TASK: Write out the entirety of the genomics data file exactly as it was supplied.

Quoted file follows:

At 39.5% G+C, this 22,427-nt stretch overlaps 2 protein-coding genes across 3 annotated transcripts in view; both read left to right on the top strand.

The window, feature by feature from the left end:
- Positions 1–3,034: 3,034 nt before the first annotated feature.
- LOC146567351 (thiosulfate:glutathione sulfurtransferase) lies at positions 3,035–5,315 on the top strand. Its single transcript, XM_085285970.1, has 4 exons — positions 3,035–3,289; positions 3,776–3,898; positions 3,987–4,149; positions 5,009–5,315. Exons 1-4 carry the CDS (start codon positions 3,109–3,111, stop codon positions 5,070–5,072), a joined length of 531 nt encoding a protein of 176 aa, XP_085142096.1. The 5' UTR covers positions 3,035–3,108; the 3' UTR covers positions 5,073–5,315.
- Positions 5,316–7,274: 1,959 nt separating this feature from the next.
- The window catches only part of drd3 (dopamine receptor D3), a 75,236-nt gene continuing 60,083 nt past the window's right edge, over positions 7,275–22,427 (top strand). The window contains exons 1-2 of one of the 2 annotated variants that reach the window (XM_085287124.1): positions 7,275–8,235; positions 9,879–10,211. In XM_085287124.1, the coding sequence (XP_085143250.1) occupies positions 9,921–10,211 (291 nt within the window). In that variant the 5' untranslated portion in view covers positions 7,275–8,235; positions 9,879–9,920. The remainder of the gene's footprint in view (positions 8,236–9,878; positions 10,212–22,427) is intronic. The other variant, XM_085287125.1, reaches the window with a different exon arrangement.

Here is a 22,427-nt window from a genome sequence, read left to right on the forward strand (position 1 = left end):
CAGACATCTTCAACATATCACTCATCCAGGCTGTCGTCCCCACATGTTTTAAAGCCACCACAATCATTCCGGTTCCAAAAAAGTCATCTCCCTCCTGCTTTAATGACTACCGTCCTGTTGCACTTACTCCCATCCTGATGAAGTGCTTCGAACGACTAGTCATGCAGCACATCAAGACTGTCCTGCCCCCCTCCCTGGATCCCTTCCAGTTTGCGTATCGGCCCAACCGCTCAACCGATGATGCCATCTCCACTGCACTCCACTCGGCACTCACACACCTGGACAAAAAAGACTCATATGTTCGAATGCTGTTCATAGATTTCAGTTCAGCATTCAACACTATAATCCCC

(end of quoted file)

At 39.5% G+C, this 22,427-nt stretch overlaps 2 protein-coding genes across 3 annotated transcripts in view; both read left to right on the top strand.

The window, feature by feature from the left end:
- Positions 1–3,034: 3,034 nt before the first annotated feature.
- LOC146567351 (thiosulfate:glutathione sulfurtransferase) lies at positions 3,035–5,315 on the top strand. Its single transcript, XM_085285970.1, has 4 exons — positions 3,035–3,289; positions 3,776–3,898; positions 3,987–4,149; positions 5,009–5,315. Exons 1-4 carry the CDS (start codon positions 3,109–3,111, stop codon positions 5,070–5,072), a joined length of 531 nt encoding a protein of 176 aa, XP_085142096.1. The 5' UTR covers positions 3,035–3,108; the 3' UTR covers positions 5,073–5,315.
- Positions 5,316–7,274: 1,959 nt separating this feature from the next.
- The window catches only part of drd3 (dopamine receptor D3), a 75,236-nt gene continuing 60,083 nt past the window's right edge, over positions 7,275–22,427 (top strand). The window contains exons 1-2 of one of the 2 annotated variants that reach the window (XM_085287124.1): positions 7,275–8,235; positions 9,879–10,211. In XM_085287124.1, the coding sequence (XP_085143250.1) occupies positions 9,921–10,211 (291 nt within the window). In that variant the 5' untranslated portion in view covers positions 7,275–8,235; positions 9,879–9,920. The remainder of the gene's footprint in view (positions 8,236–9,878; positions 10,212–22,427) is intronic. The other variant, XM_085287125.1, reaches the window with a different exon arrangement.

Here is a 22,427-nt window from a genome sequence, read left to right on the forward strand (position 1 = left end):
CAGACATCTTCAACATATCACTCATCCAGGCTGTCGTCCCCACATGTTTTAAAGCCACCACAATCATTCCGGTTCCAAAAAAGTCATCTCCCTCCTGCTTTAATGACTACCGTCCTGTTGCACTTACTCCCATCCTGATGAAGTGCTTCGAACGACTAGTCATGCAGCACATCAAGACTGTCCTGCCCCCCTCCCTGGATCCCTTCCAGTTTGCGTATCGGCCCAACCGCTCAACCGATGATGCCATCTCCACTGCACTCCACTCGGCACTCACACACCTGGACAAAAAAGACTCATATGTTCGAATGCTGTTCATAGATTTCAGTTCAGCATTCAACACTATAATCCCC